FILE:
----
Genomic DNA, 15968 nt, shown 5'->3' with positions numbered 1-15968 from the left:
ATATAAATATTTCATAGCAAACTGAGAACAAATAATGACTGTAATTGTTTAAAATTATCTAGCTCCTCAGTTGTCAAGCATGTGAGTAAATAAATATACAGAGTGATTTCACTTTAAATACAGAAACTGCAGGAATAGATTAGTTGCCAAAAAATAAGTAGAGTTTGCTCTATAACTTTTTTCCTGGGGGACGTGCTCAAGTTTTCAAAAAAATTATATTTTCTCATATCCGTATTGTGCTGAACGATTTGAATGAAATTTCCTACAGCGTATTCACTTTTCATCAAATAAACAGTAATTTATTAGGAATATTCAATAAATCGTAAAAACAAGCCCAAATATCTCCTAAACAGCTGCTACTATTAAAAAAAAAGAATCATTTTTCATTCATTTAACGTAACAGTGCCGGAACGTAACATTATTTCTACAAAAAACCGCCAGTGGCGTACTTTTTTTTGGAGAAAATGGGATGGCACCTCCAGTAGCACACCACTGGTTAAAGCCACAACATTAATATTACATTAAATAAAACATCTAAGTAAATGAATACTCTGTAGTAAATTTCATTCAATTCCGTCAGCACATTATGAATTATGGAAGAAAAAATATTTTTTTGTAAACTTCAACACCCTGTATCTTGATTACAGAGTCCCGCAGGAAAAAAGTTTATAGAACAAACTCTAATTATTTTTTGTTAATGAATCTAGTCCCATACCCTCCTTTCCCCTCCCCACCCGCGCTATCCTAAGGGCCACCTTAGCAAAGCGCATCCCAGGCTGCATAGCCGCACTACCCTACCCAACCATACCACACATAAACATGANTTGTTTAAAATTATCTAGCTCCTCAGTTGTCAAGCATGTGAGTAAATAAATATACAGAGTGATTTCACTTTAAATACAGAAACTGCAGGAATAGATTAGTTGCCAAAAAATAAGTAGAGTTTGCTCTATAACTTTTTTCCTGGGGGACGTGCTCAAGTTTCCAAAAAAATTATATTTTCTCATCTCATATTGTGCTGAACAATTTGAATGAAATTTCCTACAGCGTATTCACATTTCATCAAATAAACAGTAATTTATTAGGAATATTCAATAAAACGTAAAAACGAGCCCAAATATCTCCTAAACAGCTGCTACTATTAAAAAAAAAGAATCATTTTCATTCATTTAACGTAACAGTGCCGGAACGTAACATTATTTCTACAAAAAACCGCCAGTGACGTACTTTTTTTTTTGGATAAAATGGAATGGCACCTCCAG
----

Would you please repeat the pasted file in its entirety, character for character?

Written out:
Genomic DNA, 15968 nt, shown 5'->3' with positions numbered 1-15968 from the left:
ATATAAATATTTCATAGCAAACTGAGAACAAATAATGACTGTAATTGTTTAAAATTATCTAGCTCCTCAGTTGTCAAGCATGTGAGTAAATAAATATACAGAGTGATTTCACTTTAAATACAGAAACTGCAGGAATAGATTAGTTGCCAAAAAATAAGTAGAGTTTGCTCTATAACTTTTTTCCTGGGGGACGTGCTCAAGTTTTCAAAAAAATTATATTTTCTCATATCCGTATTGTGCTGAACGATTTGAATGAAATTTCCTACAGCGTATTCACTTTTCATCAAATAAACAGTAATTTATTAGGAATATTCAATAAATCGTAAAAACAAGCCCAAATATCTCCTAAACAGCTGCTACTATTAAAAAAAAAGAATCATTTTTCATTCATTTAACGTAACAGTGCCGGAACGTAACATTATTTCTACAAAAAACCGCCAGTGGCGTACTTTTTTTTGGAGAAAATGGGATGGCACCTCCAGTAGCACACCACTGGTTAAAGCCACAACATTAATATTACATTAAATAAAACATCTAAGTAAATGAATACTCTGTAGTAAATTTCATTCAATTCCGTCAGCACATTATGAATTATGGAAGAAAAAATATTTTTTTGTAAACTTCAACACCCTGTATCTTGATTACAGAGTCCCGCAGGAAAAAAGTTTATAGAACAAACTCTAATTATTTTTTGTTAATGAATCTAGTCCCATACCCTCCTTTCCCCTCCCCACCCGCGCTATCCTAAGGGCCACCTTAGCAAAGCGCATCCCAGGCTGCATAGCCGCACTACCCTACCCAACCATACCACACATAAACATGANTTGTTTAAAATTATCTAGCTCCTCAGTTGTCAAGCATGTGAGTAAATAAATATACAGAGTGATTTCACTTTAAATACAGAAACTGCAGGAATAGATTAGTTGCCAAAAAATAAGTAGAGTTTGCTCTATAACTTTTTTCCTGGGGGACGTGCTCAAGTTTCCAAAAAAATTATATTTTCTCATCTCATATTGTGCTGAACAATTTGAATGAAATTTCCTACAGCGTATTCACATTTCATCAAATAAACAGTAATTTATTAGGAATATTCAATAAAACGTAAAAACGAGCCCAAATATCTCCTAAACAGCTGCTACTATTAAAAAAAAAGAATCATTTTCATTCATTTAACGTAACAGTGCCGGAACGTAACATTATTTCTACAAAAAACCGCCAGTGACGTACTTTTTTTTTTGGATAAAATGGAATGGCACCTCCAG